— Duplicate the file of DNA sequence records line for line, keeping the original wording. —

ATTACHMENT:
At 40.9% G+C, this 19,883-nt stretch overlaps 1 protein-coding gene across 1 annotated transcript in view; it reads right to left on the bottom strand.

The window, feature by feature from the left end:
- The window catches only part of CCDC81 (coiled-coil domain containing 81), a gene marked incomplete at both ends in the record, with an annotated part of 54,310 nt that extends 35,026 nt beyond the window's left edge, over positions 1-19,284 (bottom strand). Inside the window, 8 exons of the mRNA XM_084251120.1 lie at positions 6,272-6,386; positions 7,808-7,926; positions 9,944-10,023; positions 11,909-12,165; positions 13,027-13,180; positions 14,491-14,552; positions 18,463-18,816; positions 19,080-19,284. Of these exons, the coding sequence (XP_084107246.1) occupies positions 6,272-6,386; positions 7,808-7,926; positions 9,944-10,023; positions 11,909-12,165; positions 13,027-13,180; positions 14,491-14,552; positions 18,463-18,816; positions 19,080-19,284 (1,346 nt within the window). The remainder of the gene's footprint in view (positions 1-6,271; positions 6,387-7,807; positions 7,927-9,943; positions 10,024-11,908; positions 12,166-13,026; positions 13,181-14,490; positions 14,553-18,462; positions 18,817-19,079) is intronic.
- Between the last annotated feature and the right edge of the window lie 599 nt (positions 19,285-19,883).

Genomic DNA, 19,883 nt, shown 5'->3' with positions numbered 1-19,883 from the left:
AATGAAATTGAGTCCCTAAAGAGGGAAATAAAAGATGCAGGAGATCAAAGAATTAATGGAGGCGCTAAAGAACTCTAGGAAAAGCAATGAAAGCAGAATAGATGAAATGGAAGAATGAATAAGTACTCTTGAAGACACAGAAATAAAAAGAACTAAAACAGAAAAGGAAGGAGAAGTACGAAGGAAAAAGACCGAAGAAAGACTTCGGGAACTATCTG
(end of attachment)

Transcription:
At 40.9% G+C, this 19,883-nt stretch overlaps 1 protein-coding gene across 1 annotated transcript in view; it reads right to left on the bottom strand.

The window, feature by feature from the left end:
- The window catches only part of CCDC81 (coiled-coil domain containing 81), a gene marked incomplete at both ends in the record, with an annotated part of 54,310 nt that extends 35,026 nt beyond the window's left edge, over positions 1-19,284 (bottom strand). Inside the window, 8 exons of the mRNA XM_084251120.1 lie at positions 6,272-6,386; positions 7,808-7,926; positions 9,944-10,023; positions 11,909-12,165; positions 13,027-13,180; positions 14,491-14,552; positions 18,463-18,816; positions 19,080-19,284. Of these exons, the coding sequence (XP_084107246.1) occupies positions 6,272-6,386; positions 7,808-7,926; positions 9,944-10,023; positions 11,909-12,165; positions 13,027-13,180; positions 14,491-14,552; positions 18,463-18,816; positions 19,080-19,284 (1,346 nt within the window). The remainder of the gene's footprint in view (positions 1-6,271; positions 6,387-7,807; positions 7,927-9,943; positions 10,024-11,908; positions 12,166-13,026; positions 13,181-14,490; positions 14,553-18,462; positions 18,817-19,079) is intronic.
- Between the last annotated feature and the right edge of the window lie 599 nt (positions 19,285-19,883).

Genomic DNA, 19,883 nt, shown 5'->3' with positions numbered 1-19,883 from the left:
AATGAAATTGAGTCCCTAAAGAGGGAAATAAAAGATGCAGGAGATCAAAGAATTAATGGAGGCGCTAAAGAACTCTAGGAAAAGCAATGAAAGCAGAATAGATGAAATGGAAGAATGAATAAGTACTCTTGAAGACACAGAAATAAAAAGAACTAAAACAGAAAAGGAAGGAGAAGTACGAAGGAAAAAGACCGAAGAAAGACTTCGGGAACTATCTG